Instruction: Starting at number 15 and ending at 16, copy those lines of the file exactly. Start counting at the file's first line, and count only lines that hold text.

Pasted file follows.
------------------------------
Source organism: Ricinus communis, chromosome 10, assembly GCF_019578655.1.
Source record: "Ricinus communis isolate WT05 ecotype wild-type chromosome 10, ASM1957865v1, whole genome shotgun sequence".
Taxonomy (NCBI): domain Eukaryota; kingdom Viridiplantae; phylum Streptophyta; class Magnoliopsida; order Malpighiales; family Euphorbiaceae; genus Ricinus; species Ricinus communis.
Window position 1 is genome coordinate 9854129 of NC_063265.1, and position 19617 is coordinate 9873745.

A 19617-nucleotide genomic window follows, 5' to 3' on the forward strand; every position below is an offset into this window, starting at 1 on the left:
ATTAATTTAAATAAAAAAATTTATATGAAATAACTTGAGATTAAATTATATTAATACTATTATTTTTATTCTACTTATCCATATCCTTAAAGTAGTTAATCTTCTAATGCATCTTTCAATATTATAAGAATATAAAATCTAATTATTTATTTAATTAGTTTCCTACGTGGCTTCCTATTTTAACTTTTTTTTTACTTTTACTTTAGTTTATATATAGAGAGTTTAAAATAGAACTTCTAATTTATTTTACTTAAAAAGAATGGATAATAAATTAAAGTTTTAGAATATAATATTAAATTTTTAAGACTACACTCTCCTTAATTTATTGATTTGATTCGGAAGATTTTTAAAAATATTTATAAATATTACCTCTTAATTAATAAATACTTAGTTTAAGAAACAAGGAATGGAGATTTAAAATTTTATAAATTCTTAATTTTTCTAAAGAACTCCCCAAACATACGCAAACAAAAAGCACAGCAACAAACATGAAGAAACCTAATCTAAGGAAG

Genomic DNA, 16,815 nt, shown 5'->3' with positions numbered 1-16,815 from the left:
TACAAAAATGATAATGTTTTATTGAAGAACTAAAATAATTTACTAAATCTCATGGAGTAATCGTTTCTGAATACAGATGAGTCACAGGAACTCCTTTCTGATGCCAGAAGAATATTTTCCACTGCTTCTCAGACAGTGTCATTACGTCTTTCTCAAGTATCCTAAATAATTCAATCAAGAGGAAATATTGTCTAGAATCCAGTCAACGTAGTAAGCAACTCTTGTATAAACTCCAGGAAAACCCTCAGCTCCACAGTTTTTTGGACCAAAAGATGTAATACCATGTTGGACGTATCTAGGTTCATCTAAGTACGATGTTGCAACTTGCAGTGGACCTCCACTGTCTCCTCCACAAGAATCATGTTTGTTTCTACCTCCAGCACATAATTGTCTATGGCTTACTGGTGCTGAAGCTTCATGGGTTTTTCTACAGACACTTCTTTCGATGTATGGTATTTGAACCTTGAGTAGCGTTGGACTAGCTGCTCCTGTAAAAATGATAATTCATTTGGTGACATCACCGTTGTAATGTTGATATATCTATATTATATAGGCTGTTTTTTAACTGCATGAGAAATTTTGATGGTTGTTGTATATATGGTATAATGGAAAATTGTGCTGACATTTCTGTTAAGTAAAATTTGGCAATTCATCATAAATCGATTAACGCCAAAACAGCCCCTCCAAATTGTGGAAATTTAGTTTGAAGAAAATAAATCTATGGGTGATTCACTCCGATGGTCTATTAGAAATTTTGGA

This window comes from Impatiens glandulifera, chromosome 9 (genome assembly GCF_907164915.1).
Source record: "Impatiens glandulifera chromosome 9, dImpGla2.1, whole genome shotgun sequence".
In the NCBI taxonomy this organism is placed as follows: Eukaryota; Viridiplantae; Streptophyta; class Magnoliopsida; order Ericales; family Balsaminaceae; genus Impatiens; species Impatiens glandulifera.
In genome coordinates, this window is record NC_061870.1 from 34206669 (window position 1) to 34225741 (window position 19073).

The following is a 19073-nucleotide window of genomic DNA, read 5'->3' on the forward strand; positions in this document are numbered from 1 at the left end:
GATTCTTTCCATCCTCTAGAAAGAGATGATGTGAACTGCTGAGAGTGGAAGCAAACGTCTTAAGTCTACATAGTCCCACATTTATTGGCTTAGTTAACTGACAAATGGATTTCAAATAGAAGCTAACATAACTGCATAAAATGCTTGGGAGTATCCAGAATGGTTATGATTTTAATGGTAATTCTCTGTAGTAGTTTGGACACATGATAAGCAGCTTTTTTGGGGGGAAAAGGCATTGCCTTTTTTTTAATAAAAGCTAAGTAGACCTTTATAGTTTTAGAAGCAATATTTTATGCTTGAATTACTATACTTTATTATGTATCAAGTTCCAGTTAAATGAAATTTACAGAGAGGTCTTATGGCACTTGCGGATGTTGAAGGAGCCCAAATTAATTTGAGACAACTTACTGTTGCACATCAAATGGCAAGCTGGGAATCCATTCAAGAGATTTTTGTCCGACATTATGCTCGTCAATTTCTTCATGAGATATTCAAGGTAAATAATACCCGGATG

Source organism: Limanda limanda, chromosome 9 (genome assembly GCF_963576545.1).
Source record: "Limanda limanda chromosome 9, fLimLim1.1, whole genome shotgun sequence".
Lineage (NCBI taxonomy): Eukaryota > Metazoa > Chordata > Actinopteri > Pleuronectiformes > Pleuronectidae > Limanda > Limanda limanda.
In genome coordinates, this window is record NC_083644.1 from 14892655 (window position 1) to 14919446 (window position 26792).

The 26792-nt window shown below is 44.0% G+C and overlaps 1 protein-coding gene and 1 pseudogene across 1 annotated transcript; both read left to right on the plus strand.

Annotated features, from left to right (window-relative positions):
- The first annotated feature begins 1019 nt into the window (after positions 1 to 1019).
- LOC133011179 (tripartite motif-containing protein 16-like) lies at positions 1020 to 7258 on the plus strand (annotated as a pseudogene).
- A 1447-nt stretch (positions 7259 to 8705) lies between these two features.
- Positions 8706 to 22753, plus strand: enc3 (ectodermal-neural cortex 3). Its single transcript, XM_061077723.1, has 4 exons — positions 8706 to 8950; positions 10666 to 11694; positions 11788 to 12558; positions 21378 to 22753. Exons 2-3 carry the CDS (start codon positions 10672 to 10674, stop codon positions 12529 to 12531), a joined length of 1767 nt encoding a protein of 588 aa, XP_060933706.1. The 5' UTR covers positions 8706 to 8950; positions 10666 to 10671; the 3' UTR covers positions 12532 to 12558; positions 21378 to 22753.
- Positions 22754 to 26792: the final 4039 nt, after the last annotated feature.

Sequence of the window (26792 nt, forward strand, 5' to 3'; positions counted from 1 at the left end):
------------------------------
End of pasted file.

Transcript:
Source organism: Limanda limanda, chromosome 9 (genome assembly GCF_963576545.1).
Source record: "Limanda limanda chromosome 9, fLimLim1.1, whole genome shotgun sequence".